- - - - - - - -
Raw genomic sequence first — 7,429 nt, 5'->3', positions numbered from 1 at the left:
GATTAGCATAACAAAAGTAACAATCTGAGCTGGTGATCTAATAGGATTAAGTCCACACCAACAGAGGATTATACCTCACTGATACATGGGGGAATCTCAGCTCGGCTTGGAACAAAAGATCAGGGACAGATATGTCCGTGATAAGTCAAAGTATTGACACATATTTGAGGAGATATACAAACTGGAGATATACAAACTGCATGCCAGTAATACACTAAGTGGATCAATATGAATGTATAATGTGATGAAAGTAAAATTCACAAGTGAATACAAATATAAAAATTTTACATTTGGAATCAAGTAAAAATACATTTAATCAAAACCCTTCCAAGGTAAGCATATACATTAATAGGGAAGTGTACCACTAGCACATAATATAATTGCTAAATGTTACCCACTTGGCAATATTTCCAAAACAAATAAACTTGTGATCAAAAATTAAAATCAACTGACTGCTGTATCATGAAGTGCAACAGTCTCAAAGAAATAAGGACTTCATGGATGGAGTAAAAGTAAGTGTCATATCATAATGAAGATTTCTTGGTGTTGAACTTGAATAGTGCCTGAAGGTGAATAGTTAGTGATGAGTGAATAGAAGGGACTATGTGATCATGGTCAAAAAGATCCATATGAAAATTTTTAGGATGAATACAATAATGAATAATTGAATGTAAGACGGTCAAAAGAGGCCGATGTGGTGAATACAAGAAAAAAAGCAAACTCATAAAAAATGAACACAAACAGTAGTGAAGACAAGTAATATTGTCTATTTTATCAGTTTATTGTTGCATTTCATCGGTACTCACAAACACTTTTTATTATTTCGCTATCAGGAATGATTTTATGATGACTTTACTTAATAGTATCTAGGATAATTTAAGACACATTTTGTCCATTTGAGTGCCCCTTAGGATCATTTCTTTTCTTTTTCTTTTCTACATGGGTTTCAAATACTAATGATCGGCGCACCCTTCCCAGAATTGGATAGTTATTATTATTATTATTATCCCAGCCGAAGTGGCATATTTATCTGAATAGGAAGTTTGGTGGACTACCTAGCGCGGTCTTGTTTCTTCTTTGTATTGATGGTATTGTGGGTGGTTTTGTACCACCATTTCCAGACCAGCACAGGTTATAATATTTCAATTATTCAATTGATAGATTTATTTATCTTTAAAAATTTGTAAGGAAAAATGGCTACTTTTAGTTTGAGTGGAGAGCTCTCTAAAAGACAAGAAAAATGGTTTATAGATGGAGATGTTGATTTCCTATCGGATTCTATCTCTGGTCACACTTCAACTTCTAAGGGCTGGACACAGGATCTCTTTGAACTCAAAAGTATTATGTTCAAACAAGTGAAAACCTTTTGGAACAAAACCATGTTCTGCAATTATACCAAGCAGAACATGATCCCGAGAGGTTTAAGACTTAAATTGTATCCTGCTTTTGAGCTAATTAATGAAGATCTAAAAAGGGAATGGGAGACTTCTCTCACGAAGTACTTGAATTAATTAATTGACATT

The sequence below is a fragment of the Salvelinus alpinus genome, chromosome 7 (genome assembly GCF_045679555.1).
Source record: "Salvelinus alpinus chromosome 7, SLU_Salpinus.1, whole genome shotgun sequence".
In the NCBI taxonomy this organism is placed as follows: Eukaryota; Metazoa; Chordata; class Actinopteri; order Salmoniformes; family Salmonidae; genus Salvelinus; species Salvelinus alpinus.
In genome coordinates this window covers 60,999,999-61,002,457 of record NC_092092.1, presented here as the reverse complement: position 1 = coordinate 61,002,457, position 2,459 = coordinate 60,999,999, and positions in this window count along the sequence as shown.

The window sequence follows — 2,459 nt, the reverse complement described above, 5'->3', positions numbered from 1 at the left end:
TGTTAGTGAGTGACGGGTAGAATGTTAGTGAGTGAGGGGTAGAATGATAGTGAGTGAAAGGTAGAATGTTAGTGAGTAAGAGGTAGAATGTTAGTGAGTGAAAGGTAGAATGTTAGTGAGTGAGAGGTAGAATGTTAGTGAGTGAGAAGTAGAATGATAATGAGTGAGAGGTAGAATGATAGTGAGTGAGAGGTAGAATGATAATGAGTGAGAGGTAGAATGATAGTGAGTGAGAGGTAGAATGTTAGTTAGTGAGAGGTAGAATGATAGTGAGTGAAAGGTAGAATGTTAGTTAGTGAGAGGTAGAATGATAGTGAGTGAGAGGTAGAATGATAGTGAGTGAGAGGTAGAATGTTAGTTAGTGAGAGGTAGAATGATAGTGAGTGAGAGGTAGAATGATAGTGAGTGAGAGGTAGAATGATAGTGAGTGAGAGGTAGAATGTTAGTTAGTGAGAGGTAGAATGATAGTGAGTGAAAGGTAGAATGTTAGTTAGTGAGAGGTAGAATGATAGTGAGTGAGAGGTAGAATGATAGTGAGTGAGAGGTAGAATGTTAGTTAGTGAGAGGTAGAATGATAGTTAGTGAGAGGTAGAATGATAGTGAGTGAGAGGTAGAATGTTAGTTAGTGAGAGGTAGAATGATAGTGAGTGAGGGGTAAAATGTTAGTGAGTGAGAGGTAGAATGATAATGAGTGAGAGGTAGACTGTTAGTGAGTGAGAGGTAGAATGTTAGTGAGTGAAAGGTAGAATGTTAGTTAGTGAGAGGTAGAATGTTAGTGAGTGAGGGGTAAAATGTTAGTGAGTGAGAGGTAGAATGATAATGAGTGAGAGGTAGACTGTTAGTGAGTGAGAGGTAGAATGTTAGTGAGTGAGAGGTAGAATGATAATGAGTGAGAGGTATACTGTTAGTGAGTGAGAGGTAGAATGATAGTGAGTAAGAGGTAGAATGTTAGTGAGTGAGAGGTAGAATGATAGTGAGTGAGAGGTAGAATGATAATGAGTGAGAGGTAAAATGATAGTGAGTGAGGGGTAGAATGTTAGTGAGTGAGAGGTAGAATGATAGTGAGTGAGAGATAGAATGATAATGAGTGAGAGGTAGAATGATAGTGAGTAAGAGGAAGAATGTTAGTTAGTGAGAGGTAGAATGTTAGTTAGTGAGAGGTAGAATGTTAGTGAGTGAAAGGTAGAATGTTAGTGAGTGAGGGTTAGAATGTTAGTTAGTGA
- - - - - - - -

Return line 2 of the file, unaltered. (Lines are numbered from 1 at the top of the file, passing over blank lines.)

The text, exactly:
GATTAGCATAACAAAAGTAACAATCTGAGCTGGTGATCTAATAGGATTAAGTCCACACCAACAGAGGATTATACCTCACTGATACATGGGGGAATCTCAGCTCGGCTTGGAACAAAAGATCAGGGACAGATATGTCCGTGATAAGTCAAAGTATTGACACATATTTGAGGAGATATACAAACTGGAGATATACAAACTGCATGCCAGTAATACACTAAGTGGATCAATATGAATGTATAATGTGATGAAAGTAAAATTCACAAGTGAATACAAATATAAAAATTTTACATTTGGAATCAAGTAAAAATACATTTAATCAAAACCCTTCCAAGGTAAGCATATACATTAATAGGGAAGTGTACCACTAGCACATAATATAATTGCTAAATGTTACCCACTTGGCAATATTTCCAAAACAAATAAACTTGTGATCAAAAATTAAAATCAACTGACTGCTGTATCATGAAGTGCAACAGTCTCAAAGAAATAAGGACTTCATGGATGGAGTAAAAGTAAGTGTCATATCATAATGAAGATTTCTTGGTGTTGAACTTGAATAGTGCCTGAAGGTGAATAGTTAGTGATGAGTGAATAGAAGGGACTATGTGATCATGGTCAAAAAGATCCATATGAAAATTTTTAGGATGAATACAATAATGAATAATTGAATGTAAGACGGTCAAAAGAGGCCGATGTGGTGAATACAAGAAAAAAAGCAAACTCATAAAAAATGAACACAAACAGTAGTGAAGACAAGTAATATTGTCTATTTTATCAGTTTATTGTTGCATTTCATCGGTACTCACAAACACTTTTTATTATTTCGCTATCAGGAATGATTTTATGATGACTTTACTTAATAGTATCTAGGATAATTTAAGACACATTTTGTCCATTTGAGTGCCCCTTAGGATCATTTCTTTTCTTTTTCTTTTCTACATGGGTTTCAAATACTAATGATCGGCGCACCCTTCCCAGAATTGGATAGTTATTATTATTATTATTATCCCAGCCGAAGTGGCATATTTATCTGAATAGGAAGTTTGGTGGACTACCTAGCGCGGTCTTGTTTCTTCTTTGTATTGATGGTATTGTGGGTGGTTTTGTACCACCATTTCCAGACCAGCACAGGTTATAATATTTCAATTATTCAATTGATAGATTTATTTATCTTTAAAAATTTGTAAGGAAAAATGGCTACTTTTAGTTTGAGTGGAGAGCTCTCTAAAAGACAAGAAAAATGGTTTATAGATGGAGATGTTGATTTCCTATCGGATTCTATCTCTGGTCACACTTCAACTTCTAAGGGCTGGACACAGGATCTCTTTGAACTCAAAAGTATTATGTTCAAACAAGTGAAAACCTTTTGGAACAAAACCATGTTCTGCAATTATACCAAGCAGAACATGATCCCGAGAGGTTTAAGACTTAAATTGTATCCTGCTTTTGAGCTAATTAATGAAGATCTAAAAAGGGAATGGGAGACTTCTCTCACGAAGTACTTGAATTAATTAATTGACATT